IT leaders must target revenue, not cost to fight recession

There is a consensus among economists that a recession is imminent, although its longevity is disputed. For the fifth time, information technology (IT) CEOs must prepare for tough times in two decades.

Preparing for a recession almost always starts with cost, especially discretionary spending, such as travel and non-essential services. Most CEOs aim to protect jobs by cutting recruitment and improving productivity (we’re talking old-fashioned, money-driven companies, not venture capital-fueled startups).

While cost control is important, it shouldn’t be the starting point. The starting point should be customers, existing and potential. The reason is simple: customers, too, begin their preparation for the recession by controlling costs. For CEOs of IT services companies, the primary goal should be to avoid being classified as non-essential and unnecessary.

This forces senior management to counterintuitively increase travel to visit important existing customers, often multiple times. The purpose of these visits is to develop a visceral understanding of the client’s strategies for the recession, including cost control plans. Based on this understanding, services need to be reframed to align with the client’s downturn strategy. For larger customers, these visits should be led by the CEO.

This not only protects existing revenue, but also makes the company a true partner. We have seen instances where such commitments have led customers to consolidate their work with the proactive vendor, to the detriment of other vendors.

If it is not possible to reframe services as strategic services, discounts or deferred payments should be proactively negotiated. The fundamental objective is to reduce the likelihood of falling victim to the customer’s cost control plans.

This approach is also applicable to the pipeline of potential customers. As cost becomes the key lever for selecting new vendors, IT services companies must be prepared to deprioritize opportunities where they cannot be cost leaders. Conversely, they should proactively seek market share in segments where they have a cost advantage. Senior managers must work closely with potential customers to execute such reprioritization of the pipeline. Salespeople are expensive and they need to be redirected to the most likely opportunities to increase their productivity, as part of recession preparedness.

These close engagements with customers should produce reliable revenue scenarios during the recession. First-hand customer input should enable realistic low-base-high scenarios, rather than purely mathematical modeling. These scenarios should then form the basis of cost planning. And just as important, for investment planning. Securing income often requires investment, especially in difficult markets. Reducing investments without alignment with future scenarios is a sure path to low results.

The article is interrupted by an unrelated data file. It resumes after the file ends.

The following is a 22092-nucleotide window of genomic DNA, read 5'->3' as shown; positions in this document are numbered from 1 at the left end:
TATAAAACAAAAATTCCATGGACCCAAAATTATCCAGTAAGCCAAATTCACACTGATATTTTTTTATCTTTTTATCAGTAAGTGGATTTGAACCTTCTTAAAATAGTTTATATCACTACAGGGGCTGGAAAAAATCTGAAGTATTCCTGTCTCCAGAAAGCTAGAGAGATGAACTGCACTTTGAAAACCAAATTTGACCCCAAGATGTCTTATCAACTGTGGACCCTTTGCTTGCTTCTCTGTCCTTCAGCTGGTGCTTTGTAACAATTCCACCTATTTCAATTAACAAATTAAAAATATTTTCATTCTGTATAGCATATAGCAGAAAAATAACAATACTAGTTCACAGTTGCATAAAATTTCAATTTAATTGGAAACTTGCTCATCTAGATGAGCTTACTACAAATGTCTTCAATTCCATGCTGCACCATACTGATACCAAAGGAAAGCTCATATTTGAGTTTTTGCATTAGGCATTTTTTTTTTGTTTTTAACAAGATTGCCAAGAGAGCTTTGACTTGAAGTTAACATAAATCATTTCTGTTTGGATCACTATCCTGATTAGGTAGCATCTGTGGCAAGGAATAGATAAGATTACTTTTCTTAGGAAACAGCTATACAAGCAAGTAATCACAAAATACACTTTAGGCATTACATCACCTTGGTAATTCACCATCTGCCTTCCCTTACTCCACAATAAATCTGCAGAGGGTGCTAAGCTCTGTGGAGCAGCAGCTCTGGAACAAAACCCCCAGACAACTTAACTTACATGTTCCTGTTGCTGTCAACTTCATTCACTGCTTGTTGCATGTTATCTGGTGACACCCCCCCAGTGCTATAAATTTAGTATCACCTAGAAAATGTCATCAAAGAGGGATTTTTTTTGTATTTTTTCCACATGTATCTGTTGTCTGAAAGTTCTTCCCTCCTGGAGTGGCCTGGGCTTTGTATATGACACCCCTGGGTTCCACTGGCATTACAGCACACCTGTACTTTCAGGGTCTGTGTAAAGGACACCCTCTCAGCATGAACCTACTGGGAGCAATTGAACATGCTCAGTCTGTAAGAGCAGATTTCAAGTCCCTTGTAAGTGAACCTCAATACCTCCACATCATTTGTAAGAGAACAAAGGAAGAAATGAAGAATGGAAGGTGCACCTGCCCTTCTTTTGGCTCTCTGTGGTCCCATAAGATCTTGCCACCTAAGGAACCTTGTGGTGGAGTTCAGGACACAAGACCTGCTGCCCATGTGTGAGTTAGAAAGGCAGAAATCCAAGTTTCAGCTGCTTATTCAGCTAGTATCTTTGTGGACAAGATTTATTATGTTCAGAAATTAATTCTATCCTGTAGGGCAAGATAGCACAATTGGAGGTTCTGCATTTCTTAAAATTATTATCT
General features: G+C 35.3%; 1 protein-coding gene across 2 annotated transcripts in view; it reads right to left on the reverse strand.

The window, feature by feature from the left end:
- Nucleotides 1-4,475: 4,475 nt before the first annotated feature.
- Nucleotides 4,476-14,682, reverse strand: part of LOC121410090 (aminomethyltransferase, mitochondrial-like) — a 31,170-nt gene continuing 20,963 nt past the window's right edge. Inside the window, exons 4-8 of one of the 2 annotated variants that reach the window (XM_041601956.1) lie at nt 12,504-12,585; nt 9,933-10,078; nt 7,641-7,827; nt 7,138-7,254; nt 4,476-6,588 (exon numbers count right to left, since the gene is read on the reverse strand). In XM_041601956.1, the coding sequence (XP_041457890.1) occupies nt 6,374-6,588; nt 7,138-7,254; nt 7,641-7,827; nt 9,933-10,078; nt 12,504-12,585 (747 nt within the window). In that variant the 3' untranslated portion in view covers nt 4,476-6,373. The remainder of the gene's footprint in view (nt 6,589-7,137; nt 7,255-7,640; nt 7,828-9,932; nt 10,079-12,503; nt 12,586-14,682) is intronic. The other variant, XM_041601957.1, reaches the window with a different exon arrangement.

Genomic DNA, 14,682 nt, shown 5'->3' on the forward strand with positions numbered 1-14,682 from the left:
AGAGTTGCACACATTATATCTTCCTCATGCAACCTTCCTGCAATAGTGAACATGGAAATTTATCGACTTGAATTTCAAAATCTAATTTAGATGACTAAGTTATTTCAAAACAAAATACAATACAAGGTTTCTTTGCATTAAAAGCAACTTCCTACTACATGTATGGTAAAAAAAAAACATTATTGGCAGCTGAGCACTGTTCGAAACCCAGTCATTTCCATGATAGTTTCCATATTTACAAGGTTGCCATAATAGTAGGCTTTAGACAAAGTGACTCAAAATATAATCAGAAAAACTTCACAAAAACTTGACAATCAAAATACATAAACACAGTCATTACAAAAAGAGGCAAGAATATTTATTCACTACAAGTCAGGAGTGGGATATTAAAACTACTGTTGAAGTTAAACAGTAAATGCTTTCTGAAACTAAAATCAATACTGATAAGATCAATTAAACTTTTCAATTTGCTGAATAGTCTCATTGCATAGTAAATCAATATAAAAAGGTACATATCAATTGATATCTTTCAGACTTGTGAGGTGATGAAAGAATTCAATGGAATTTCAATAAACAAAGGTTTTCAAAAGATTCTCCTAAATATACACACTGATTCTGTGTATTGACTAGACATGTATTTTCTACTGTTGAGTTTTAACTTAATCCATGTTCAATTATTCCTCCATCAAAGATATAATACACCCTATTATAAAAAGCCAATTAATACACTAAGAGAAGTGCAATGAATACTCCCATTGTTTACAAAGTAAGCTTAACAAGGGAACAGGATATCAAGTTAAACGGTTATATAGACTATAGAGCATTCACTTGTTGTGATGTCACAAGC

We recommend planning costs and investments for the baseline revenue scenario. These plans should have built-in triggers to move into low or high scenarios as the market situation evolves.

This is important because we often see knee-jerk reactions, where costs are dramatically reduced, without any alignment to revenue scenarios. Such drastic cost reduction impacts the organization’s ability to pursue plausible revenues, leading to a self-fulfilling vicious circle. This is one of the main reasons why cost and investment planning should begin once the revenue scenarios are reasonably clear.

We have seen this first hand during the first quarters of covid-19. As the shutdowns began, most IT and services companies began preparing for tough quarters. But it quickly became clear that IT services companies were looking at some of the best quarters in their history. Companies, which have closed the hatch to control costs, have been slow to capture this growth.

This process of proactively engaging customers, developing factual revenue scenarios, and creating associated cost and investment plans is expected to take two months. This should be the primary focus of senior management and the exercise should be governed by the office of the CEO. During these two months, when the outsized costs must be reduced, the instinct to suppress all costs must be resisted. For example, travel costs are likely to increase during this period, as customers need to be visited multiple times. External media may be required to create these plans, as internal bandwidth may be limited.

The true effectiveness of corporate leadership becomes evident during recessions. True effectiveness begins with controlling emotions and instincts leading to strategic clarity.

Abhisek Mukherjee is co-founder and director of Auctus Advisors

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Sallie R. Loera